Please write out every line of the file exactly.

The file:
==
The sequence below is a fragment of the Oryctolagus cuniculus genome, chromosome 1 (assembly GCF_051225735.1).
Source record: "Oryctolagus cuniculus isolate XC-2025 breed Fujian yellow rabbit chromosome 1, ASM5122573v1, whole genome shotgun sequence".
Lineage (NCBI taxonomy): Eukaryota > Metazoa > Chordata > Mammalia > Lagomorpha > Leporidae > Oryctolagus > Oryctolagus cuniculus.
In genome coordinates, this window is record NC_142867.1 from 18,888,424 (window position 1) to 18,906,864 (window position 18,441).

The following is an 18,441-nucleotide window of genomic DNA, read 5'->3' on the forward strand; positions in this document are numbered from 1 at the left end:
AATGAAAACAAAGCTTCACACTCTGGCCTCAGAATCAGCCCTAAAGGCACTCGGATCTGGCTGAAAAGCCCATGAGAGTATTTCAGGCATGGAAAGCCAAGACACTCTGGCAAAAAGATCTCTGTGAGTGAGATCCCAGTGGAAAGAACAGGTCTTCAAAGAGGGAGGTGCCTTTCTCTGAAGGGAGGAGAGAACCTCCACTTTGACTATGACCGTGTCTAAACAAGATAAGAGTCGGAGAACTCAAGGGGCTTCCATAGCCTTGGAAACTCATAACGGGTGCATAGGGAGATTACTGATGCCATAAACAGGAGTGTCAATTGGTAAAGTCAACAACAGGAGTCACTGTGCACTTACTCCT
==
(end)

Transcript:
The sequence below is a fragment of the Oryctolagus cuniculus genome, chromosome 1 (assembly GCF_051225735.1).
Source record: "Oryctolagus cuniculus isolate XC-2025 breed Fujian yellow rabbit chromosome 1, ASM5122573v1, whole genome shotgun sequence".
Lineage (NCBI taxonomy): Eukaryota > Metazoa > Chordata > Mammalia > Lagomorpha > Leporidae > Oryctolagus > Oryctolagus cuniculus.
In genome coordinates, this window is record NC_142867.1 from 18,888,424 (window position 1) to 18,906,864 (window position 18,441).

The following is an 18,441-nucleotide window of genomic DNA, read 5'->3' on the forward strand; positions in this document are numbered from 1 at the left end:
AATGAAAACAAAGCTTCACACTCTGGCCTCAGAATCAGCCCTAAAGGCACTCGGATCTGGCTGAAAAGCCCATGAGAGTATTTCAGGCATGGAAAGCCAAGACACTCTGGCAAAAAGATCTCTGTGAGTGAGATCCCAGTGGAAAGAACAGGTCTTCAAAGAGGGAGGTGCCTTTCTCTGAAGGGAGGAGAGAACCTCCACTTTGACTATGACCGTGTCTAAACAAGATAAGAGTCGGAGAACTCAAGGGGCTTCCATAGCCTTGGAAACTCATAACGGGTGCATAGGGAGATTACTGATGCCATAAACAGGAGTGTCAATTGGTAAAGTCAACAACAGGAGTCACTGTGCACTTACTCCT